Our food no longer is nutritious. Herbicides and pesticides have caused the depletion of nutrients in the soil.
Supplements are needed to supply the missing nutrients.
When our body gets all of the nutrients it needs, it achieves good health.
If a nutrient is lacking, illness follows.
Chronic illness and degenerative disease can improve greatly if the proper nutrients are added.
In an ideal world, we would get all our nutritional requirements from readily available, healthy food. In that same world, there would be much less illness and disease too. Unfortunately, that world exists for relatively few people.
Many people are or feel constrained by time, finances, and other factors. They are also swayed by advertising and peer pressure to consume ‘food’ that is far less than ideal when it comes to delivering nutritional value, but overdeliver on harmful and even toxic inputs. But even those who are extremely diligent about their dietary intake can struggle to meet their recommended daily requirements for some specific vitamins or minerals.
It is unfortunate that some foods today do not deliver the same nutritional value as they did previously. Some farming techniques have led to the depletion of some minerals in the soil. As a result, large portions of the population are deficient in essential nutrients, such as magnesium. Many dietary experts claim that ideal nutrient profiles cannot be maintained without supplementation.
Vitamins and minerals are essential nutrients that our bodies need in small amounts to function properly. They are often referred to as micronutrients because they are required in smaller quantities compared to macronutrients like carbohydrates, proteins, and fats. Despite being needed in smaller amounts, vitamins and minerals play crucial roles in maintaining optimal health.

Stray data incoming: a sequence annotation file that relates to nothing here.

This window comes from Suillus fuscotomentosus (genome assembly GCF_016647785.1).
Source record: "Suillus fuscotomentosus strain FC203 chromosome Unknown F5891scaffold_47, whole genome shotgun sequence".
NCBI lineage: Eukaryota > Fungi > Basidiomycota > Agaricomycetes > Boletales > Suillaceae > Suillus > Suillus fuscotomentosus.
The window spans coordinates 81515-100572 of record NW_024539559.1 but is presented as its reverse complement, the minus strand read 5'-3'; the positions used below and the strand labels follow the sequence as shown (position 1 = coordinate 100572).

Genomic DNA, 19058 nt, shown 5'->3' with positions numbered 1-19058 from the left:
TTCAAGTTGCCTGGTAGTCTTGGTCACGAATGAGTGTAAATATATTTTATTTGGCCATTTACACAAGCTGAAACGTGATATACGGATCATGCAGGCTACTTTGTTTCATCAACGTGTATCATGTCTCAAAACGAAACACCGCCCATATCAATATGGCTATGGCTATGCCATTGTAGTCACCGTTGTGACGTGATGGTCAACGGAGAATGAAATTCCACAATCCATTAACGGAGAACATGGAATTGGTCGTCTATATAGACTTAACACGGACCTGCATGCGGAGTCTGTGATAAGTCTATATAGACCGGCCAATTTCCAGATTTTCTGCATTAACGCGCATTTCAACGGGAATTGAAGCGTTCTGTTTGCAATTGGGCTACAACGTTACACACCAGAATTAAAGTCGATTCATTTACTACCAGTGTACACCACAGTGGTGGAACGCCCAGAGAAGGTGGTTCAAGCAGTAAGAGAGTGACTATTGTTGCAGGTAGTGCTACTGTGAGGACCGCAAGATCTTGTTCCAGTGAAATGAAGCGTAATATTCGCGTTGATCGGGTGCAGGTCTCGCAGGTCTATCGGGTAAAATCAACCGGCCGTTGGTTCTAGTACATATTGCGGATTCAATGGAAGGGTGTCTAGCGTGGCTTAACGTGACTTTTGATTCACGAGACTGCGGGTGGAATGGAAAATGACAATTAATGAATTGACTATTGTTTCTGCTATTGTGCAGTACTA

Vitamins are organic compounds that are necessary for various biochemical processes in the body. They are classified into two categories: fat-soluble vitamins and water-soluble vitamins. Fat-soluble vitamins include vitamins A, D, E, and K, which dissolve in fat and are stored in the body's fatty tissues. Water-soluble vitamins include vitamin C and the eight B vitamins (B1, B2, B3, B5, B6, B7, B9, and B12). These vitamins dissolve in water and are not stored in the body for long periods, so regular intake is necessary.
Minerals, on the other hand, are inorganic substances required by the body for various physiological functions. They are classified into two categories: macro minerals and trace minerals. Macro minerals, such as calcium, phosphorus, magnesium, sodium, potassium, chloride, and sulfur, are needed in larger amounts, while trace minerals, including iron, zinc, copper, iodine, selenium, manganese, chromium, molybdenum, and fluoride, are required in smaller amounts.
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